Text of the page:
Something else maybe someone can educate me on. Why is the compensating sliding cam 40292-55A on a BT one piece and on a Sportster 40297-57 & 40325-57 two piece? The sizes of the two different ones seem interchangeable, why is the one rotatable and the other one solid? Thanks again.
                        Bob Rice #6738


                        • #13
                          I wrote an .xls spreadsheet comparing all big twin 4- & 5-speed transmissions: shows speed in MPH for each gear, RPM loss on shifting, overall (starting line) ratios. Sliders allow your own input, automatically calculates changes.
                          E-mail me for a free copy.
                          Last edited by kitabel; 11-26-2022, 06:24 PM.
                          The Linkert Book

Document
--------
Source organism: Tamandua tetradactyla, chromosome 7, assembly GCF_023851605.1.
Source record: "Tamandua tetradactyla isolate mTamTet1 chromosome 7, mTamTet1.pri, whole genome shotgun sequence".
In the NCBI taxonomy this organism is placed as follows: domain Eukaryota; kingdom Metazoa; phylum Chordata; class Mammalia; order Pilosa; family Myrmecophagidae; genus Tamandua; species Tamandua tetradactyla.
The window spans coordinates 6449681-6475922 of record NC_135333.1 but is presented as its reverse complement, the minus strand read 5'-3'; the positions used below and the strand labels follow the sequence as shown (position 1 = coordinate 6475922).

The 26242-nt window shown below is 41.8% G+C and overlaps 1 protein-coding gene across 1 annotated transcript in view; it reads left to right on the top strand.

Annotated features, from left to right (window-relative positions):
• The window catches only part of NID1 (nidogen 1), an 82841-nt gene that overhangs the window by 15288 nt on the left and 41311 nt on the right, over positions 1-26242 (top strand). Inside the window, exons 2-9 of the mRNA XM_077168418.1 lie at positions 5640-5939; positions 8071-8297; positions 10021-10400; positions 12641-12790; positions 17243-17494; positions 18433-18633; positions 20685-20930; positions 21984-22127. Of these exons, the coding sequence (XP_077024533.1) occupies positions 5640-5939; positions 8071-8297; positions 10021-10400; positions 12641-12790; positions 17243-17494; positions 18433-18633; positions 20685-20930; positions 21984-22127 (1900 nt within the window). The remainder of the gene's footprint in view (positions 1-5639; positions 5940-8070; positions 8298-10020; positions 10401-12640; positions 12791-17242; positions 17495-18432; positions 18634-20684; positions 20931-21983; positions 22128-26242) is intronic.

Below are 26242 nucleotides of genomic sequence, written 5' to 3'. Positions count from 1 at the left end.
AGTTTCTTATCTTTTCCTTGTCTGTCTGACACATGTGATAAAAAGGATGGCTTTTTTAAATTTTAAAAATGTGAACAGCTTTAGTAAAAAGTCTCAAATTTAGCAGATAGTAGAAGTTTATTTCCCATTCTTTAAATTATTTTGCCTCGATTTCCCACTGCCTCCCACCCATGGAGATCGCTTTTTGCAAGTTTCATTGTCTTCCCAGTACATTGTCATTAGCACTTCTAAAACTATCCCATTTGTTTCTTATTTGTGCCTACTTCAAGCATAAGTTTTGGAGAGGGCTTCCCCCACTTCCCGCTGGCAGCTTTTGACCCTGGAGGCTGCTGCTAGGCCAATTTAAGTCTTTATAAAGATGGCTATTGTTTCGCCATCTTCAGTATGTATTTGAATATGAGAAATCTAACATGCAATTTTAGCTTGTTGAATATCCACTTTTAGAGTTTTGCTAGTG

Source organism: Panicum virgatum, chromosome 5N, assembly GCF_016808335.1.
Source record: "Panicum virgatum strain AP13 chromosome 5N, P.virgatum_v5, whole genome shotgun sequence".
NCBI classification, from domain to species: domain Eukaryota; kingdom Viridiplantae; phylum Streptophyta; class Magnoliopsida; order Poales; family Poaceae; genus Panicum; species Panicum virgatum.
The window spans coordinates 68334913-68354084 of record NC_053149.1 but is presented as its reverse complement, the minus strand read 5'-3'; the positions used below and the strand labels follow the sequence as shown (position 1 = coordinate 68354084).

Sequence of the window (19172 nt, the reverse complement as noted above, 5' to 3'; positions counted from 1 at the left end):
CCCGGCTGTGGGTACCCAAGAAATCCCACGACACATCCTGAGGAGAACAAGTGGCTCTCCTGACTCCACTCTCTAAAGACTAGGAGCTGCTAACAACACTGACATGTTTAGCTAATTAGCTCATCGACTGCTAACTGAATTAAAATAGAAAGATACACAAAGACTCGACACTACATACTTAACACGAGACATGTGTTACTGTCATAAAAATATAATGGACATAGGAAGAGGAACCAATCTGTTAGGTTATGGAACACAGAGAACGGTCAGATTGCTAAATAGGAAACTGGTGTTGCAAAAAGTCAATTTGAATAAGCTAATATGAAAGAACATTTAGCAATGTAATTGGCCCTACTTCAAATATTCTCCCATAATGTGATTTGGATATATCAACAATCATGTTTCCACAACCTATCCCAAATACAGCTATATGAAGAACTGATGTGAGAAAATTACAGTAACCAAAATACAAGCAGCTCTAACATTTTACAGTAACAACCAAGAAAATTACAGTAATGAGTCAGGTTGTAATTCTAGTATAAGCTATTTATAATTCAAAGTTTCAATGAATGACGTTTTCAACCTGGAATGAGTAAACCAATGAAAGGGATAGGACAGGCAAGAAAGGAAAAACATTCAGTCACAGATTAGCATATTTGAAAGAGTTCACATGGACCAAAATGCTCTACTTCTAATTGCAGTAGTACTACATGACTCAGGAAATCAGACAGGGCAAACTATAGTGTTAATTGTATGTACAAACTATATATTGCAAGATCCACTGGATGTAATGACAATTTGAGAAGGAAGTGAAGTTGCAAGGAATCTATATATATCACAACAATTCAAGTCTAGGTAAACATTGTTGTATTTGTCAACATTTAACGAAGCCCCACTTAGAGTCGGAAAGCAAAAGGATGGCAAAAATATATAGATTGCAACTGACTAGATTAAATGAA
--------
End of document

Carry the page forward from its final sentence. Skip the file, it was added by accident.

• #14
                            Changed comp engine sprocket to 24t today. Test ride showed more to my liking. Casual shifting 1st to 2nd about 20mph, 2nd to 3rd 35mph, and 3rd to 4th 50 mph, and the sweet spot in 4th was between 60 and 65, where before it was 55 to 60. Up to a smooth 70 also. Some tire vibration and a windshield chatter need to be addressed, but definitely a move towards what I wanted. My ride in SW Ohio was a little chilly and keeping with the spirit of the holidays, as Clark Griswold would say, it was a little nipply.

                            Thanks again for the help.
                            Bob Rice #6738


                            • #15
                              W/r/t balance:
                              IMHO engines with long connecting rods (compared to stroke length) and light pistons suffer less from incomplete/inaccurate balance. The 45 is a good example, the rod is almost twice as long as the stroke (7.4375 3.8125 = 1.95:1, also true of K and all iron Sportsters) and the piston is tiny.
                              In a big twin there is (usually) no room for a longer ($$$ Carillo, etc.) rod in the frame, but a lighter custom piston will help at great expense.
                              The Linkert Book